26 Jan Let the Greek wine games begin
This story originally appeared in the Napa Valley Register.
Learning about the wines of the world can be an overwhelming endeavor at times. There are so many countries that produce wine. Then there are all the regions within each country, not to mention the thousands of grape varieties.
Just when we get comfortable with the grapes and areas of Napa and Sonoma, then perhaps France, Italy or Spain, more regions are becoming prevalent in the U.S. market. Now we can find wines from Greece, Portugal, Georgia and beyond. And there is so much to learn. Greece alone has more than 300 indigenous varieties and more than two dozen wine regions. What do you know about Greek wines?
Here are some questions:
Moscholfilero is a:
a) white b) rose c) red grape variety
A dish of spaghetti on tomato sauce is best paired with:
a) Mandilari b) Plito c) Agiogitiko
A dish of baked potatoes with tomato and feta cheese is best paired with wine from which PDO Zone:
a) PDO Rhodes b) PDO Santorini c) PDO Goumenisa
The first island that had wine classification in Greece was:
a) Crete b) Santorini c) Thassos
These questions and more are part of a board game called Enotria. Derived from the Greek word ‘oinos’, which means wine, Enotria is a game that takes players through all the wine-producing areas in Greece.
Enotria was created by Filippos Papadakis who lives in Athens. Papadakis is a brand ambassador for three wineries, works at a wine bar in Athens and is a student of the Wine & Spirit Education Trust (WSET).
Back in 2010, Papadakis was playing Trivial Pursuit with friends when he thought about how it would be great to have a trivia-style board game for wine. He researched and found that there was no game like that anywhere in the world so he decided to create one himself. He created Enotria board game in Greek.
But one year ago, Papadakis’ friend, and now partner, Costis Vlassopoulos, who owns Dia Tafta, a 20-year-old restaurant in the Plaka area of Athens, had the idea to make some changes and convert the game to English.
Packaged in a cool eco cardboard, it comes with the Enotria board, which is a map of Greece, six pawns, one die and 500 questions. The questions are all in English and cover the wine regions of Greece, the varieties, the producers and food and wine pairing. Each card has five questions on it, with the questions increasing in difficulty. You start at the top of the board, roll the die and must answer the question on the card that has the same number on the die. If you answer it, you move forward.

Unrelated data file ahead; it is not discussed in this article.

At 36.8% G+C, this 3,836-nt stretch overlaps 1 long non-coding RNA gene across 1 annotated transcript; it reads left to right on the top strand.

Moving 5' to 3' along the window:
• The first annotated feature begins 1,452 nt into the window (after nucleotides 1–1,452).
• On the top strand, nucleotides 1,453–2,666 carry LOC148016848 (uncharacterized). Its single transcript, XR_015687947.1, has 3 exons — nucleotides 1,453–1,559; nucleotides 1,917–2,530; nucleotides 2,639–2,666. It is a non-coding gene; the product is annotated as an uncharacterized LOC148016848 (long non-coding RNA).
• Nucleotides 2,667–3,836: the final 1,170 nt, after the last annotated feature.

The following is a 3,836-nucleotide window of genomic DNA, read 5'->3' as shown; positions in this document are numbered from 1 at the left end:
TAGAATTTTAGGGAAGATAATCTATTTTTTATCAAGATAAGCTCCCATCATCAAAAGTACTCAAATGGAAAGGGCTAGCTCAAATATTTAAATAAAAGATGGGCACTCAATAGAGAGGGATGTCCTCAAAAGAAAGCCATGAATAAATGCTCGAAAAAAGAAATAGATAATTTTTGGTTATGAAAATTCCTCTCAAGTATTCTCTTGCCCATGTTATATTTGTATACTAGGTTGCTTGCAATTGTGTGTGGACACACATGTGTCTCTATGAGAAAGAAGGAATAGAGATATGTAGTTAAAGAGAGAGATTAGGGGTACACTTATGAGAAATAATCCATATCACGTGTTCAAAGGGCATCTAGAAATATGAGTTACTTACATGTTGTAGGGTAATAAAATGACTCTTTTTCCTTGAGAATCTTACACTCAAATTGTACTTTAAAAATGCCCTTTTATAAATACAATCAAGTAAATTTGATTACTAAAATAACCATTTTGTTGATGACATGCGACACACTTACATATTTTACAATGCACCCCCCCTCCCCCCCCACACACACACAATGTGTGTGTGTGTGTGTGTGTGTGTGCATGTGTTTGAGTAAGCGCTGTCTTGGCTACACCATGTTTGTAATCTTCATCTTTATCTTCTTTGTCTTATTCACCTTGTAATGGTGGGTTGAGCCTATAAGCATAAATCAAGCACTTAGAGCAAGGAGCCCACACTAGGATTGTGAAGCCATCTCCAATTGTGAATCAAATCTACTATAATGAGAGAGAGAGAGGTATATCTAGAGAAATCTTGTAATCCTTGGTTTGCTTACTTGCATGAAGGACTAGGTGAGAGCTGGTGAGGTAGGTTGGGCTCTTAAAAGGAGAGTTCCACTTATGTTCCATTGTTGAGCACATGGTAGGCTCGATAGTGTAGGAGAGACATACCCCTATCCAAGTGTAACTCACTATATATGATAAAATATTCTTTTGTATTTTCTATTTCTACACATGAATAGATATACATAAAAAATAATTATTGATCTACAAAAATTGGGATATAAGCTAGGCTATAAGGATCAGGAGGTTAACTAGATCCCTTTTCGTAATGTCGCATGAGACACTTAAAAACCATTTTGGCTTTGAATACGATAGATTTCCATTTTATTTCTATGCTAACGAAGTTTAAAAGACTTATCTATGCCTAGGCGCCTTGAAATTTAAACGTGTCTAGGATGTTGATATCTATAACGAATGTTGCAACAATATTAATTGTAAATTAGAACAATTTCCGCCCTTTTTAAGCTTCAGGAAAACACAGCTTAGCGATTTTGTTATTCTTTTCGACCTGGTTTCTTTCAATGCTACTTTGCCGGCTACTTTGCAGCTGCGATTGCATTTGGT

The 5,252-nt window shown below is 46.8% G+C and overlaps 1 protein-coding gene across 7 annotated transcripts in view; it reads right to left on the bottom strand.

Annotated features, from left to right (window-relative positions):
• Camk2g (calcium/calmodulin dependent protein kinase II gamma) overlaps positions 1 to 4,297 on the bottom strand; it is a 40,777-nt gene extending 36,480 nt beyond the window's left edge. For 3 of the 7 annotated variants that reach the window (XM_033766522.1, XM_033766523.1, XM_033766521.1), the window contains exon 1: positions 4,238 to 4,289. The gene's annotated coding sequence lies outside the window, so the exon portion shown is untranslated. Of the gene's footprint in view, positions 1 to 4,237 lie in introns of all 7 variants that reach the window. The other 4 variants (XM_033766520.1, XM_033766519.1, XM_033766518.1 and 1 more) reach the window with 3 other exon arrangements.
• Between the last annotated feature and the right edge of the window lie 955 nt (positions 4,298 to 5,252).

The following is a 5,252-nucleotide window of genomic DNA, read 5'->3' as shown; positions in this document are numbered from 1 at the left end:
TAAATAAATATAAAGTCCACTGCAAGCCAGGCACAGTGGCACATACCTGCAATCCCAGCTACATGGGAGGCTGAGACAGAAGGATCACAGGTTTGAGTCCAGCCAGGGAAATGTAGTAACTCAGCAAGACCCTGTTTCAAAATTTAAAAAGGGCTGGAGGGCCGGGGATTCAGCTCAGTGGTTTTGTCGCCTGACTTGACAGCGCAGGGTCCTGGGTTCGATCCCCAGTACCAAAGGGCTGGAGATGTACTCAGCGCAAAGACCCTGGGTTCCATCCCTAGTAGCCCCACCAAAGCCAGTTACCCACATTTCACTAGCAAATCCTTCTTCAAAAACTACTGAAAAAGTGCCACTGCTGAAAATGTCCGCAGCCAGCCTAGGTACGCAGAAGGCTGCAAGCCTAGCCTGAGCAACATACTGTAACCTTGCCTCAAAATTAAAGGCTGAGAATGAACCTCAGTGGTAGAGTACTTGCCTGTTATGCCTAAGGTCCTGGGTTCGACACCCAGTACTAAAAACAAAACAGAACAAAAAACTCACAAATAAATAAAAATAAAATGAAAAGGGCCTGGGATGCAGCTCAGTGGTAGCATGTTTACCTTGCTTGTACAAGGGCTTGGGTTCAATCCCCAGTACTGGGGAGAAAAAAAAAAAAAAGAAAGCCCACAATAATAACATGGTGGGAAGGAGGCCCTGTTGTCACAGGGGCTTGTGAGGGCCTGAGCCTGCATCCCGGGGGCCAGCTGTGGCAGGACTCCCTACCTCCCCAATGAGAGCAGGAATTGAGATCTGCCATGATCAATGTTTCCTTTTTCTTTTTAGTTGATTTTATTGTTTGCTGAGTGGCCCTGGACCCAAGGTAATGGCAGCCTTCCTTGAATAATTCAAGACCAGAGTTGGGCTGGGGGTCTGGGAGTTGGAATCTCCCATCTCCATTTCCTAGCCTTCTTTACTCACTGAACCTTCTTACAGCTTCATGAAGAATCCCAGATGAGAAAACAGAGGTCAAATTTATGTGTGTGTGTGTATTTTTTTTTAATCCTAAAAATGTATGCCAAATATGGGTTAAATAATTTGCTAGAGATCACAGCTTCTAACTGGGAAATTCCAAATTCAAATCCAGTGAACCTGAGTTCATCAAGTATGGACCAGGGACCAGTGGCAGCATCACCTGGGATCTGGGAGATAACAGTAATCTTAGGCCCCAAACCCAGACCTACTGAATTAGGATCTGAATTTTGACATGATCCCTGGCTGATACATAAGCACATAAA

The game was launched in August, and I picked up my copy when I was traveling in Greece at that time. If you are traveling in Greece, you can find the game in wine bars, wineries, wine retail stores and hotel gift shops. You can also order the game online at www.houseofwine.gr/how/gifts-baskets/gifts.html and they will ship to the U.S.
The game is educational and fun. But it is not easy. The first few times you play, you will not know many of the answers, unless you are very well informed about Greek wine. But over time, you will become familiar with the wines, the producers and the places of Greece.
Enotria makes learning about a new wine region fun. Pick up a few bottles of Greek wine from your local retailer, perhaps an assyrtiko from Santorini and a xinomavro from Naoussa, invite your friends over and start playing. By the end, you will know what kidonitsa is, where the Monemvasia Winery is located and who the producer of the Kotyle wine is, as well as much more.
Papadakis and Vlassopoulos are now working on a global wine board game with wines from all over the world. But until then, get your Enotria Board Game and let the Greek wine games begin!
Read the original story in the Napa Valley Register.